Who can have a NHS Health Check?
Anyone aged 40 to 74 years who doesn’t have a pre-existing condition (listed below) and who hasn’t had a NHS Health Check in the last five years is eligible for a NHS Health Check.
If you have one of the following conditions, you are already under the care of your GP and do not need a NHS Health Check:
- Heart-related conditions, arterial or vascular disease
- Stroke, or TIA (Transient Ischemic Attack – often called ‘mini stroke’)
- High blood pressure
- High cholesterol
- Kidney disease
You also don’t need to arrange a NHS Health Check if you’ve already been identified as having a high risk of cardiovascular disease and are receiving support or treatment.
If you’re unsure whether you qualify, contact your GP practice.
How do I arrange a NHS Health Check?
Every GP practice in Southend-on-Sea is inviting people to attend a NHS Health Check. This is a rolling programme, so you might not have received your invitation yet. If you prefer not to wait for an invitation, contact your practice and ask for a NHS Health Check appointment.
From April 2015, a community NHS Health Check service will be available. This is to help those that find it difficult to get to their GP, or who are not registered with a GP practice.
If you have recently moved to Southend-on-Sea and are still registered with a GP using your old address, you could miss your invitation. To be seen locally, register with a local GP. You can find your nearest practice on the NHS Choices website.
If you are a local employer and would like the community service to visit your workplace and provide NHS Health Checks on site, email firstname.lastname@example.org for further information.
Apps and gadgets
The NHS has produced handy apps that have helped thousands of people to change their lifestyle. Find their ‘Couch to 5K’, ‘Quit Smoking’ and other apps on the NHS website.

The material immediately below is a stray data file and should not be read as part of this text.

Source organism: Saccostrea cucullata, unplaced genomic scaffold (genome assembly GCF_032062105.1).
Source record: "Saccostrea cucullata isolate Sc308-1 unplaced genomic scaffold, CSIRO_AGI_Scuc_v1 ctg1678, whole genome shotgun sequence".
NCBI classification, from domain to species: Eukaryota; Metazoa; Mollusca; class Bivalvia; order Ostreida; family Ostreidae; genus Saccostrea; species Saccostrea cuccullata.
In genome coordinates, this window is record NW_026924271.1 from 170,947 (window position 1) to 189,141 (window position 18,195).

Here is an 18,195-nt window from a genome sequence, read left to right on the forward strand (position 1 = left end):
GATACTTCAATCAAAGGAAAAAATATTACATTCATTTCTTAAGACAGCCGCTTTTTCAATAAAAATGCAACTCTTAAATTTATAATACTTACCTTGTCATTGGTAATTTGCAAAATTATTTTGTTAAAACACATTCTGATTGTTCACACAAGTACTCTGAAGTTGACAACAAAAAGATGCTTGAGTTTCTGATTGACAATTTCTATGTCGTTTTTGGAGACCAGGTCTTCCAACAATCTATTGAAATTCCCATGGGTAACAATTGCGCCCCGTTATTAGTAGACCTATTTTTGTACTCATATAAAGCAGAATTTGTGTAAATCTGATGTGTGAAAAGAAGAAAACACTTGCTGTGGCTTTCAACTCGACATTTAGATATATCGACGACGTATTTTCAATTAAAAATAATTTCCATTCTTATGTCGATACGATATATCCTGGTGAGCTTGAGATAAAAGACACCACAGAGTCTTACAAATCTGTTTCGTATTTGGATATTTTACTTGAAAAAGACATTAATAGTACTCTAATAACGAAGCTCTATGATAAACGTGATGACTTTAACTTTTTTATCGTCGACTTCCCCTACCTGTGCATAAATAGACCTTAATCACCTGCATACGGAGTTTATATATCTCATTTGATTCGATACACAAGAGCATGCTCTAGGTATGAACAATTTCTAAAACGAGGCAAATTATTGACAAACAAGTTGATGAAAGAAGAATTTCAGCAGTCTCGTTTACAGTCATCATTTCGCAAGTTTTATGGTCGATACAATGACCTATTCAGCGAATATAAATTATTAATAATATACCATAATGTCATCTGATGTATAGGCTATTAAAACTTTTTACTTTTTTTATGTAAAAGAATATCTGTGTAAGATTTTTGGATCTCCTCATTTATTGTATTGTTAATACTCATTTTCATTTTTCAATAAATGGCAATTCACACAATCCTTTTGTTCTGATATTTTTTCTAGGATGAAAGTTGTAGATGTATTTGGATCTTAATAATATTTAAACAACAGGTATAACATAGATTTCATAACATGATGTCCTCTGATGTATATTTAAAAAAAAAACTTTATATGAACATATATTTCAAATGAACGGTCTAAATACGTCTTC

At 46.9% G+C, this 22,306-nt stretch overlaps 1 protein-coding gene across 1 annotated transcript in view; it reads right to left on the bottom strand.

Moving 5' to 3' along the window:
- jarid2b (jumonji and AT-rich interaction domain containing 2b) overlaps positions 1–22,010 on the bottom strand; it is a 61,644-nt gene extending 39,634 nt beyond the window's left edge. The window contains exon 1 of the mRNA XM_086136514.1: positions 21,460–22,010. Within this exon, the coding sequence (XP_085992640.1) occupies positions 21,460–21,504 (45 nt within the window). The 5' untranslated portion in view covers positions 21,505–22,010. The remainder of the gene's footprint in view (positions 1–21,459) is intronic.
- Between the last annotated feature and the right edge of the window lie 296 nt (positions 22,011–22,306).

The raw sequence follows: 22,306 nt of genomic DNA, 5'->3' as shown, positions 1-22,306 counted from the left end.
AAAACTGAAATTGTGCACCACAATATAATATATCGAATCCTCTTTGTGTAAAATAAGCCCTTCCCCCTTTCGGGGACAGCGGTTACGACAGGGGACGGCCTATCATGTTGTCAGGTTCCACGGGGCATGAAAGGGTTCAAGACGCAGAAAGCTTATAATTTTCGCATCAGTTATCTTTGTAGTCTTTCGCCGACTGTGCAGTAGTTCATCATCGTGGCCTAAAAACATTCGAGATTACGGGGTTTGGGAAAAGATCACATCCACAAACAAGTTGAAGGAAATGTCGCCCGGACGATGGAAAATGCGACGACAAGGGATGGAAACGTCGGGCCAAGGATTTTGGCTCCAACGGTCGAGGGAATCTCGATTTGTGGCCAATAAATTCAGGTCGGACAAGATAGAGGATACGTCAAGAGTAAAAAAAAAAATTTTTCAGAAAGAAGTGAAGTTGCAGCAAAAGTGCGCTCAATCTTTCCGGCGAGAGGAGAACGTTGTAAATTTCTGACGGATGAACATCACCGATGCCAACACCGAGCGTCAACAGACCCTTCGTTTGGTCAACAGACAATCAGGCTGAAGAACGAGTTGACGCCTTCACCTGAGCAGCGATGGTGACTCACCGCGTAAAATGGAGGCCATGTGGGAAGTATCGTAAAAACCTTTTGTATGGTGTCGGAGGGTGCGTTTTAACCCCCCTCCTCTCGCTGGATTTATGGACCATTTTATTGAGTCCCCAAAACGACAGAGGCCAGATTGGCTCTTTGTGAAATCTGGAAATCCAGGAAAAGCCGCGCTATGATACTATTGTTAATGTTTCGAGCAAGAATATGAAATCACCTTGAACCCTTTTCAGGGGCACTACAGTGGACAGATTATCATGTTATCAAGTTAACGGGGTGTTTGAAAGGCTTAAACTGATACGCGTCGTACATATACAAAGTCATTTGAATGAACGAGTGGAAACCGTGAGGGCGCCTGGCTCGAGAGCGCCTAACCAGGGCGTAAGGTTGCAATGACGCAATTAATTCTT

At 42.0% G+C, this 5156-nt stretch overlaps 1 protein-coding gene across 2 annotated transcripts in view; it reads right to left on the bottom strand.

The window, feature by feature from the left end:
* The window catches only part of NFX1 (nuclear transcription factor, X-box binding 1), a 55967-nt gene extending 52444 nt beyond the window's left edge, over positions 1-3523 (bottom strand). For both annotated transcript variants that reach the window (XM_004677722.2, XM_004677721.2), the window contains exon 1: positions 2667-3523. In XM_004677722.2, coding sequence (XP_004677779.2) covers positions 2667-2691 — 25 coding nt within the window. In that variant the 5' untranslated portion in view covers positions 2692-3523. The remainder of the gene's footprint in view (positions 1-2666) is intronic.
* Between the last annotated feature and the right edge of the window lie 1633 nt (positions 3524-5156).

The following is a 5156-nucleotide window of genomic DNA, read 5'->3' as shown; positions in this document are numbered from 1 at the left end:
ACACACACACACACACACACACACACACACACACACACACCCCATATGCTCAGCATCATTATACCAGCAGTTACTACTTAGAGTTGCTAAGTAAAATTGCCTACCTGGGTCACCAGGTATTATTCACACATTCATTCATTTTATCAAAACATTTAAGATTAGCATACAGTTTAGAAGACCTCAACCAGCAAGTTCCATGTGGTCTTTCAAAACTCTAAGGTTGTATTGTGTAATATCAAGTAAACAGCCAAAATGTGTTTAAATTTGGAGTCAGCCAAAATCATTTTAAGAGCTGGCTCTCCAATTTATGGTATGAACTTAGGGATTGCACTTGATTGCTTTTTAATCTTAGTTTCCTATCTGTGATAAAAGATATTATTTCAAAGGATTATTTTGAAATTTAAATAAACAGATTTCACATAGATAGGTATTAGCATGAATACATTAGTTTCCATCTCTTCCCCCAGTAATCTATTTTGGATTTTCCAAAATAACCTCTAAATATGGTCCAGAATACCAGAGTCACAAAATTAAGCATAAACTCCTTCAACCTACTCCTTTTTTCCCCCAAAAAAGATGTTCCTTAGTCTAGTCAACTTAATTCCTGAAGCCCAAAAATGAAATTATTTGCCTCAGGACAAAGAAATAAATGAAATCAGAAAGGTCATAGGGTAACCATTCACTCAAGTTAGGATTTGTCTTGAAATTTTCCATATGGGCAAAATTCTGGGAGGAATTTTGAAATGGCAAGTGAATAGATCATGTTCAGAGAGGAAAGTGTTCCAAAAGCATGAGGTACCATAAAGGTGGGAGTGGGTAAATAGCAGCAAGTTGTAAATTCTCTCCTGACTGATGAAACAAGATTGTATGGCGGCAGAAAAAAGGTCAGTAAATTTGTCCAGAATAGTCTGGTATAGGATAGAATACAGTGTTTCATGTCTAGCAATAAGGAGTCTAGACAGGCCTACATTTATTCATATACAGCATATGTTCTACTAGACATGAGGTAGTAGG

Southend’s GP registered population is 184,927 (Feb 2015 Open Exeter). Within the population;
- Nearly 3,000 people (1.6%) have atrial fibrillation (a heart condition that gives an irregular pulse and increases the risk of stroke)
- Nearly 10,000 people (10.3%) aged 40 and over have not had their blood pressure measured in the past five years
- Over 6,000 people (3.3%) have heart disease
- Over 28,000 people (15.3%) are treated for high blood pressure
- Over 3,000 (1.7%) have had a stroke or mini-stroke
- Over 4,000 (3.0%) have chronic kidney disease
- Nearly 9,000 people (5.9%) aged over 17 have diabetes
(Source: Quality and Outcomes Framework data 2013/14)
All of these conditions can be prevented to some degree (and often reduced, where they already exist) through an active lifestyle and a healthy diet. Your healthcare professional can offer advice and support about making small changes that are easy to maintain.
For information about NHS Health Checks:
Visit NHS Choices website information and videos on the NHS website.
If you have concerns about your health, please telephone your GP practice or NHS 111 or visit the NHS website.
If you are not registered with a local GP practice, please see the NHS website to search for local services.
Contact Adult Social Care